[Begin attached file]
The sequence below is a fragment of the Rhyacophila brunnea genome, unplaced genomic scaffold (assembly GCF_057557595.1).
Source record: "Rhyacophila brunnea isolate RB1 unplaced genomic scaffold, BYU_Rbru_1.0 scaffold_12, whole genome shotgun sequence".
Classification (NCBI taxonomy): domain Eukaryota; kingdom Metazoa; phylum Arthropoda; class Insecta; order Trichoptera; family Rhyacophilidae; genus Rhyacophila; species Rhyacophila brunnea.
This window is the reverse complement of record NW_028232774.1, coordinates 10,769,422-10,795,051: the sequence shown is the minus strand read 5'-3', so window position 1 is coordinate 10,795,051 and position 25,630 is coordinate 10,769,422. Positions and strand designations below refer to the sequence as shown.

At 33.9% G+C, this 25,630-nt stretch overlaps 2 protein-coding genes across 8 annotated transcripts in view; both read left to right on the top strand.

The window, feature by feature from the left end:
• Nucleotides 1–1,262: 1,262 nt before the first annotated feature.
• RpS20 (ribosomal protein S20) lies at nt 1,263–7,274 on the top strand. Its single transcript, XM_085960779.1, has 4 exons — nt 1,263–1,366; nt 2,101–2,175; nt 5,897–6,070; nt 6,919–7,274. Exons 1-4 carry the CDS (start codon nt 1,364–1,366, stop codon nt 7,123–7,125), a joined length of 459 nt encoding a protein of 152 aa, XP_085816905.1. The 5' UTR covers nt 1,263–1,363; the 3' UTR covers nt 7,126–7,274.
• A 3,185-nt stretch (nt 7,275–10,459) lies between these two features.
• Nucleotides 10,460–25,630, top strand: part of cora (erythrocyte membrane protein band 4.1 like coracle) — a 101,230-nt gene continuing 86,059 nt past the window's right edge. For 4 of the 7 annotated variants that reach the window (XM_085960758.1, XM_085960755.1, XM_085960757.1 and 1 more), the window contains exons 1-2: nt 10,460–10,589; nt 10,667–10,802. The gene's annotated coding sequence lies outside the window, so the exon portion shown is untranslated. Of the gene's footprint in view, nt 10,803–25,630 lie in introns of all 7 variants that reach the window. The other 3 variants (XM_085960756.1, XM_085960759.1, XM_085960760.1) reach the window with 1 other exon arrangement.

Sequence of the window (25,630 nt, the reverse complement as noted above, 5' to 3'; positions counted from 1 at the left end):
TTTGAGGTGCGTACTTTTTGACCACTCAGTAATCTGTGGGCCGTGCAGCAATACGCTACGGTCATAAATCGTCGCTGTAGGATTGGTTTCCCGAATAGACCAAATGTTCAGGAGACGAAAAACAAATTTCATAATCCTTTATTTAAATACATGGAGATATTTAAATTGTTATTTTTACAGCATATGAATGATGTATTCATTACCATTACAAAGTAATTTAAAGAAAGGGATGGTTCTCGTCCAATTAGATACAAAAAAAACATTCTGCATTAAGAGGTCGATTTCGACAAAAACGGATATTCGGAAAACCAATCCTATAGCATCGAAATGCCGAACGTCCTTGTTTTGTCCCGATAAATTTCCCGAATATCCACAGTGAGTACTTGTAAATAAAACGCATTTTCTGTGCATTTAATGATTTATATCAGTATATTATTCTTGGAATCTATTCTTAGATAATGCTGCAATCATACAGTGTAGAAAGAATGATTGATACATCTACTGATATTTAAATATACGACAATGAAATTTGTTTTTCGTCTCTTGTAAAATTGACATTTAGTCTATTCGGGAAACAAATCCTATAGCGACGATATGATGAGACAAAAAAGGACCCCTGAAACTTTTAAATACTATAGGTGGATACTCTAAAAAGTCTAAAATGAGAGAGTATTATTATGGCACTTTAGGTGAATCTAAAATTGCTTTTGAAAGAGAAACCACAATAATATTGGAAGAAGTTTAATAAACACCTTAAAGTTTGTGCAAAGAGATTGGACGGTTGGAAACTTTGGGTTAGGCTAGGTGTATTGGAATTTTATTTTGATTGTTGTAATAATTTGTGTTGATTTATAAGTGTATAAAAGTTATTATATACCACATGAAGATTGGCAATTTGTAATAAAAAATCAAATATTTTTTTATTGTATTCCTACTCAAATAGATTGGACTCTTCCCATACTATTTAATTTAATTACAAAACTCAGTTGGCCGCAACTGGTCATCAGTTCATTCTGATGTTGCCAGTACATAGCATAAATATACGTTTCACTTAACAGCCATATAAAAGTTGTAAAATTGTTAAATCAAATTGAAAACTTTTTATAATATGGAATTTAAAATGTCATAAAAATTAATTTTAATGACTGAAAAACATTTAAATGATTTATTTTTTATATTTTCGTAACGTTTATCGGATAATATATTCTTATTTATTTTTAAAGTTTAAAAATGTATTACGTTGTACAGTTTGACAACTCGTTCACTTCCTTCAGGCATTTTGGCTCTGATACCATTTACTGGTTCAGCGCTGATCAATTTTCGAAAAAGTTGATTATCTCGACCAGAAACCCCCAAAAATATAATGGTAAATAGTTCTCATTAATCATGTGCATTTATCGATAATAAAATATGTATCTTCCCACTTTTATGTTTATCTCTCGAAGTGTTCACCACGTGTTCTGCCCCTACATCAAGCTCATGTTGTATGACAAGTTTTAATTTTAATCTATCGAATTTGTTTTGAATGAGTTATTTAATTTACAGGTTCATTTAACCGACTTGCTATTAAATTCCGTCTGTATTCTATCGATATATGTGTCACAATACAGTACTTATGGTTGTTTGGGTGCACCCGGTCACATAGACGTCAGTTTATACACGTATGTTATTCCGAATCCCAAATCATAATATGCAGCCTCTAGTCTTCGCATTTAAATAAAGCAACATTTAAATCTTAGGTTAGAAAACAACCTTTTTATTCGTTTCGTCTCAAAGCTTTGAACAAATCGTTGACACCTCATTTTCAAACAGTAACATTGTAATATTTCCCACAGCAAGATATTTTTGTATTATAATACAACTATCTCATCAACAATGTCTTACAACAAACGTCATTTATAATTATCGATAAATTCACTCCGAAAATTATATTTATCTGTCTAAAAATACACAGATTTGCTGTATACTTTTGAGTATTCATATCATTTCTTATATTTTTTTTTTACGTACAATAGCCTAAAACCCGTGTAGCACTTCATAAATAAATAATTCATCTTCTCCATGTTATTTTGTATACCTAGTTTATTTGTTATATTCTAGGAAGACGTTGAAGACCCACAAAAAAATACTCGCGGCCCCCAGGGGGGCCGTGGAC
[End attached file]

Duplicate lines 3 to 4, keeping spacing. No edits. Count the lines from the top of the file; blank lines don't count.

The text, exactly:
Classification (NCBI taxonomy): domain Eukaryota; kingdom Metazoa; phylum Arthropoda; class Insecta; order Trichoptera; family Rhyacophilidae; genus Rhyacophila; species Rhyacophila brunnea.
This window is the reverse complement of record NW_028232774.1, coordinates 10,769,422-10,795,051: the sequence shown is the minus strand read 5'-3', so window position 1 is coordinate 10,795,051 and position 25,630 is coordinate 10,769,422. Positions and strand designations below refer to the sequence as shown.